Pak Two Times a Winner

By Martha BrendleApril 22, 2001, 4:00 pm
It wasnt historic, it wasnt even particularly riveting golf - unless, of course, you were Se Ri Pak. For Pak it was sweet victory.
Pak had a game plan as she entered the final round of the rain shortened Longs Drugs Challenge. I think tomorrow, everything will not change. Same game, same plan as the last two days, Pak said following Saturdays round. Thing is, not easy to get through as a leader through 18. Behind me, there are very strong players. Mentally, I have to try to be strong. Really, I just want to play by my game and enjoy myself. Thats all.
Free Video - Registration Required Se Ri Pak comments on her Longs Drugs Challenge win
This year, Im very confident in myself, my game. Mentally, Im pretty much stronger than last years. It is helping me for the golf course. I make a plan and am smart. Tomorrow, its going to be much confidence for myself. In two days, I only missed one fairway and one missed green today. This is not an easy golf course. But I have a lot of confidence to play 18 holes tomorrow.
Sunday did not begin exactly as she planned. Pak made bogey on the 370-yard, par 4 first ' a hole she bogeyed for the second day in a row, but quickly turned her game around with a birdie on the par-3 4th to move back to even par. I know I would have a good day, but putting was little bit of struggle. All day I couldnt putt, I hit great shots, but I couldnt make a putt all day. I was mad, a little upset, it was difficult to play out there. I knew I had to hang in there with the golf and I tried to play it hole by hole. I wanted to get the trophy, I promised myself.
Making the turn at even par, Pak continued on that path until encountering trouble on the 13th - a par-3 - in the form of a bogey after three putting. It was at this point that Se Ri really needed to play smart golf. She was no longer in the lead of this tournament. A young, and winless Laura Diaz had made a putt to pull into the lead and put pressure on Pak.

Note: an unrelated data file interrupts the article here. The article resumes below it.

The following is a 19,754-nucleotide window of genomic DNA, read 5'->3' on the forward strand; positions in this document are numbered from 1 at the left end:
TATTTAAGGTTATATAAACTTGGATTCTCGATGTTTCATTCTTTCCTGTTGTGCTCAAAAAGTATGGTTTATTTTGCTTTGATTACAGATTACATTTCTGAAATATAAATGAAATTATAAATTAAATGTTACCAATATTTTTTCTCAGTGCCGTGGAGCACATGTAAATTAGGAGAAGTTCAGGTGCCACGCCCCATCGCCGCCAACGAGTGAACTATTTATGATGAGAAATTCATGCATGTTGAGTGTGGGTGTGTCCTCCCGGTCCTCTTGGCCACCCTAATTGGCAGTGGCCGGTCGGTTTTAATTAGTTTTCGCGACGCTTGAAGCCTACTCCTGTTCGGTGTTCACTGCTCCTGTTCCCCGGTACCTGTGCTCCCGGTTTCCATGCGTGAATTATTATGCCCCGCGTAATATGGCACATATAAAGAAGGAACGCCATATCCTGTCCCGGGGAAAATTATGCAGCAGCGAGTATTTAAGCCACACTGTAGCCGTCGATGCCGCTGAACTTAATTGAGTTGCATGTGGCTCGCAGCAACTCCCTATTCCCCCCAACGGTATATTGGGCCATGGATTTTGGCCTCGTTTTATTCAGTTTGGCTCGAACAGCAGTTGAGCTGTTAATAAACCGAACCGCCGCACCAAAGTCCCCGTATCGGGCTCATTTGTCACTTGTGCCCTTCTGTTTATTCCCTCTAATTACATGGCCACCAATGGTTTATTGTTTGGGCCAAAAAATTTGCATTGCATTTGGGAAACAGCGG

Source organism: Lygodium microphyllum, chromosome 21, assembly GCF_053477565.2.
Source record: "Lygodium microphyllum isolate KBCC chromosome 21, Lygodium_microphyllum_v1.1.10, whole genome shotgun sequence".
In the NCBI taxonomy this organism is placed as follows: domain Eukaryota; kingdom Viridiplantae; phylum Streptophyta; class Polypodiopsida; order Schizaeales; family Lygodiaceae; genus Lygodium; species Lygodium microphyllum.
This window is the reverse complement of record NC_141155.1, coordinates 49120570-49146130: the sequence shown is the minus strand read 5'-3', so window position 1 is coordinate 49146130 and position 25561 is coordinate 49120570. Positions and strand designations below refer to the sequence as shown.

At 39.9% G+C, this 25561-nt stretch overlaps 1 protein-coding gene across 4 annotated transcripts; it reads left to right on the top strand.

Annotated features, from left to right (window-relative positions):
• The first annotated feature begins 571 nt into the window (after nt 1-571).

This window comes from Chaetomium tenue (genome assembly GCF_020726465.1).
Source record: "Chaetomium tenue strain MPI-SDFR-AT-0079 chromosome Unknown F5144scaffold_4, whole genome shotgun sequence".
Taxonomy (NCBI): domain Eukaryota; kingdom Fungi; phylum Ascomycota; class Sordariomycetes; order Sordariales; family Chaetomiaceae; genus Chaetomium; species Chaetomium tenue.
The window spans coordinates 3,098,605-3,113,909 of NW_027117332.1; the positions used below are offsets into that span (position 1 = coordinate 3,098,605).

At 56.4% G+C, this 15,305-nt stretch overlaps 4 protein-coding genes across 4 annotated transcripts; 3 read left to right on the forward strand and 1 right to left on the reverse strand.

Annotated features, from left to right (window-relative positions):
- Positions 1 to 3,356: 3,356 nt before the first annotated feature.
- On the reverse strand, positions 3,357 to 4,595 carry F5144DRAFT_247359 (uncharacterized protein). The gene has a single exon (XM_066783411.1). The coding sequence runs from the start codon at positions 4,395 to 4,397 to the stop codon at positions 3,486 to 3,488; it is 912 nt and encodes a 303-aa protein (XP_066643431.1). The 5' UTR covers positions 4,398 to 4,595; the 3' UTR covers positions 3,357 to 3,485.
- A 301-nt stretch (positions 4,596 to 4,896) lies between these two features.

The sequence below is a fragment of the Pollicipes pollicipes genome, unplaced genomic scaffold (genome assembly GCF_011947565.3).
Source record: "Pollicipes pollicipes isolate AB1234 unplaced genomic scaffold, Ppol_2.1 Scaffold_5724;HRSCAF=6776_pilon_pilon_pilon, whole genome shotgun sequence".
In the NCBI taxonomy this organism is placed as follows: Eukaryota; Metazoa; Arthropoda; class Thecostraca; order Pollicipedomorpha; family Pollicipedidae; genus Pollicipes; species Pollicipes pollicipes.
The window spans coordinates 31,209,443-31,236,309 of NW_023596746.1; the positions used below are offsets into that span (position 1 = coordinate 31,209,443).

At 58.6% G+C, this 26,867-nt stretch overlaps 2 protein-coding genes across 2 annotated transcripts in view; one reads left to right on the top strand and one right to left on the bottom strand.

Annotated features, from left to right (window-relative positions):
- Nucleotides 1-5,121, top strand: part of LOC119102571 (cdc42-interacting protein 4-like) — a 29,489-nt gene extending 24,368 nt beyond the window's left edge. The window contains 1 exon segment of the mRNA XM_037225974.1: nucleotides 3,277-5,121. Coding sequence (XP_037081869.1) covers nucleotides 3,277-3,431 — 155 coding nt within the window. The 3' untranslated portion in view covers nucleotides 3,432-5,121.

Heading into the final stretch Pak stepped up to the challenge by birding the par-4 16th and par-5 17th. Pak made birdies on these two holes in every round of this event, though by doing it today she pulled ahead of Diaz by one shot. Even par on the last gave Se Ri a final round of 1-under-par 71.
62 putts later with three-day scores of 66-71-71 (208), Pak captured her second win of the season. I said no matter what I was not going to give up that trophy.
Laura Diaz finished in second place and smarting from letting potentially her first win on Tour slip through her fingers. Diaz finished 6-under-par with three-day scores of 70-72-68 (210).
The three-year veteran from Scotia, NY held the lead outright midway through her round after carding birdie on the par-4 10th and again on the par-5 12th.
It was nothing less than disappointing for Diaz, who played great golf this week hitting 42 greens in regulation, when Pak made back-to-back birdies once again leaving the New York native trailing the lead by one stroke. A final and poignant bogey on the 398-yard par-4 last destroyed any hopes of a win this week.
Michele Redman, not one for watching the scoreboard, finished 5-under 68-70-73 (211) and in sole possession of third place.
The stars were not in Annika Sorenstams house this week. An unusual three-day total of 4-over-par 73-72-75 (220) left her tied for 43rd place. Sorenstams game was as sharp as ever in many ways - Sunday she hit 16 greens. Ultimately, it was her putter that failed her this week.
The pragmatic Swede was not daunted by her performance this week. I feel good about my game, Sorenstam said after the final round. Im disappointed over all but I never really had a chance. Im going to try to do it again.